Watch out! There's a new plague on wooden playgrounds. Here in rainy Florida, some news channel started testing playground dirt for arsenic seeping out of CCA treated wood in the wooden playgrounds. Now wooden playgrounds all over the state are being closed off and probably soon will be ripped up. CCA treated wood has been banned in several countries, but has been used for 60 years in the US.

Meanwhile, we're waiting on a report from the EPA on exactly how dangerous this stuff is. I suppose it is pollution, but can you be harmed by it unless you eat dirt? (Someone in the news mumbled something about absorbing it through the skin, but this has been refuted by experts.)

At least one county has blown off this whole scare, saying that they re-seal all their wood every year, so the arsenic doesn't leach out at their parks anyway.

Several companies are scrambling to ship in pressure treated wood that is not arsenic based. Time will only tell if this latest safety panic will blow over or if they will rip out the playgrounds and replace them with new wood, or if the march of the plastic playgrounds is coming.


PS: I too remember the metal playgrounds. They had a different flavor, but were just as fun as the wood ones. A mix is nice.


July 12: The EPA is still dragging its feet, and says they might not have a report ready for two or three months or more. Meanwhile, several counties have decided not to wait for their report. Each city & county seems to be handling it differently: (list sumamrized from today's paper)

  • Lake: waiting for the EPA's report; parks still closed
  • Orlando: replacing soil and equipment
  • Tavares: replaced soil, applied sealant
  • Volusia: retested; they claim their parks don't have that much arsenic
September 26: Several more cities have replaced their CCA wood, with metal and plastic, a few with more wood. Many playgrounds have simply been closed, and nothing else has been done.

The EPA has decided to randomly sample the dirt in playgrounds across the country. We're still waiting for their report.

November 10 EPA has said their report may not be out until spring. Congress has passed a bill requiring them to report by Feburary 15. Meanwhile, about 20 playgrounds around the state of Florida remain closed.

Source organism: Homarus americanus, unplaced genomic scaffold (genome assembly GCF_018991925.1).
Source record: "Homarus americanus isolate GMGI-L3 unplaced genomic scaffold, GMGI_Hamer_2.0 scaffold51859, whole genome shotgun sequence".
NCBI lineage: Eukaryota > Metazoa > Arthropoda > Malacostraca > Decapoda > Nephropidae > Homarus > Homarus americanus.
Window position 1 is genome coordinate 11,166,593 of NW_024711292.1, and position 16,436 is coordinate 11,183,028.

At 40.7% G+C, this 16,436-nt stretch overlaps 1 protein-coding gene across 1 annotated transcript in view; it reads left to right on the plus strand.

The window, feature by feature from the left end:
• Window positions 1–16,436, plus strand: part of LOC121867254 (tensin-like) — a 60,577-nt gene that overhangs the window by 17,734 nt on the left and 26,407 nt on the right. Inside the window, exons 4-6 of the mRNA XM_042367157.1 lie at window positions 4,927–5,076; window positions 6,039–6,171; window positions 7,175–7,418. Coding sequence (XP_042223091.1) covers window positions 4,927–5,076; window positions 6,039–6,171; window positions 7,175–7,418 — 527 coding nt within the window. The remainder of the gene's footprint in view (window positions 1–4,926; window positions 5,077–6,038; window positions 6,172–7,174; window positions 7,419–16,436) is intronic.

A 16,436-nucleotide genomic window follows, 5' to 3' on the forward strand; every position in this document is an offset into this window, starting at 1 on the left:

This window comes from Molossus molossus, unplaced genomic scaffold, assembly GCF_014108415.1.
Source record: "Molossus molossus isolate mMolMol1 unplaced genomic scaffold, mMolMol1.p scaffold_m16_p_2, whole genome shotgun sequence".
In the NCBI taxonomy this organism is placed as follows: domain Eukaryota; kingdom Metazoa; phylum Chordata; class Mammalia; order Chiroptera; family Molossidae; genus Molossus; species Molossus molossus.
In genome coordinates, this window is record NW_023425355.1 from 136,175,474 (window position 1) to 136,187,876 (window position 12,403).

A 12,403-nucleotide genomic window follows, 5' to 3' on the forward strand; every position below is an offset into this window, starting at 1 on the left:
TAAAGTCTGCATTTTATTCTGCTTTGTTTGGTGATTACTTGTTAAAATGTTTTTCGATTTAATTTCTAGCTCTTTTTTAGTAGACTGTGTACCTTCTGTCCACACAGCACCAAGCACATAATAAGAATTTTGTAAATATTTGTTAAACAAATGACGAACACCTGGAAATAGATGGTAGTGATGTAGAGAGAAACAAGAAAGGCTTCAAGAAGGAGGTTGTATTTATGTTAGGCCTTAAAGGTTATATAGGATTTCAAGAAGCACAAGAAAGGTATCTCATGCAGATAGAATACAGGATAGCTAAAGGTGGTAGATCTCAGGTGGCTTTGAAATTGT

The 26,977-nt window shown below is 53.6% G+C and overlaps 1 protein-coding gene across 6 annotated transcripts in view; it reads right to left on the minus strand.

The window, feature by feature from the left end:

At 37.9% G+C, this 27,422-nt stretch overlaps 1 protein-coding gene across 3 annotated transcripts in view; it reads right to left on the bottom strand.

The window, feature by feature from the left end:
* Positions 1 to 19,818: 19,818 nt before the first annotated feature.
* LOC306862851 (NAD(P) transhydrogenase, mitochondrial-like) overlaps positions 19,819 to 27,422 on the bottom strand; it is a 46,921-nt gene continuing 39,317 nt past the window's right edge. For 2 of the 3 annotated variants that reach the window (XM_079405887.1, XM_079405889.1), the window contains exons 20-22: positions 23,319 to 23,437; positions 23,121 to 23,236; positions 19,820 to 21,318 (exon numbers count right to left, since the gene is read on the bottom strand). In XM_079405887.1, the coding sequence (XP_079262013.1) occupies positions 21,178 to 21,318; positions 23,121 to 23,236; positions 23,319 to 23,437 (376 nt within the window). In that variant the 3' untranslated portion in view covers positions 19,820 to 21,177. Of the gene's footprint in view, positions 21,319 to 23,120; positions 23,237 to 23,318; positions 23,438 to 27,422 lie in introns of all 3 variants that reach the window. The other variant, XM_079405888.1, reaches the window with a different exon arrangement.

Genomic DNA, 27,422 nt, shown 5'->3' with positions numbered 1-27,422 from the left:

An alarmist advocacy group called the Environmental Working Group wiped random wooden playgrounds with damp polyester and then sent the samples to government labs which found alarming amounts of arsenic. Their conclusion: 1 in 500 children risk bladder cancer later in lfe. My conclusion: you should wash your hands before you eat if you touch CCA treated wood.

December 13 The EPA has released a preliminary report suggesting that playgrounds can reduce arsnic leaching by 90% by painting CCA treated wood with polyurethane paint regularly. Hmm, where have I heard that before? They say they'll release their final report after further consideration.

February 17, 2002 Nine months after the original CCA lumber news panic, the EPA has finally given us a ruling on arsenic treated lumber. In summary:

  • CCA treated wood is dangerous enough to discontinue its manufacture by 2003, and discontinue new use by 2004.
  • It is not dangerous enough to recommend removing it from existing structures in back yards, campgrounds, decks, etc. or replacing contaminated dirt, as absorption of inorganic arsenic directly through the skin is minimal, and absorption from dirt even less. (Arsenic dissolved in water is much more toxic, and not that uncommon in drinking water considered safe.)
  • The EPA recommends that children wash their hands after playing on CCA treated playgrounds and food should not come in direct contact with CCA treated wood.
  • They recommend wearing dust masks, gloves, and goggles when sawing and sanding CCA lumber, as inhalation is the most likely way for arsenic to enter the body from CCA wood.
  • CCA treated wood should never be burned in open fires.
  • Coatings may help reduce CCA leaching from the wood, and should be applied on a regular basis. The EPA recommends penetrating coatings (oils and transparent stains) over films such as latex and opaque stains, as the latter may peel off over time.
  • New construction and repairs should consider non-CCA alternatives.
Their study is still not done--and probably will not be done for years to come. They say that they have not found unreasonable danger from CCA, but believe that "reduction in exposure to arsenic is desirable".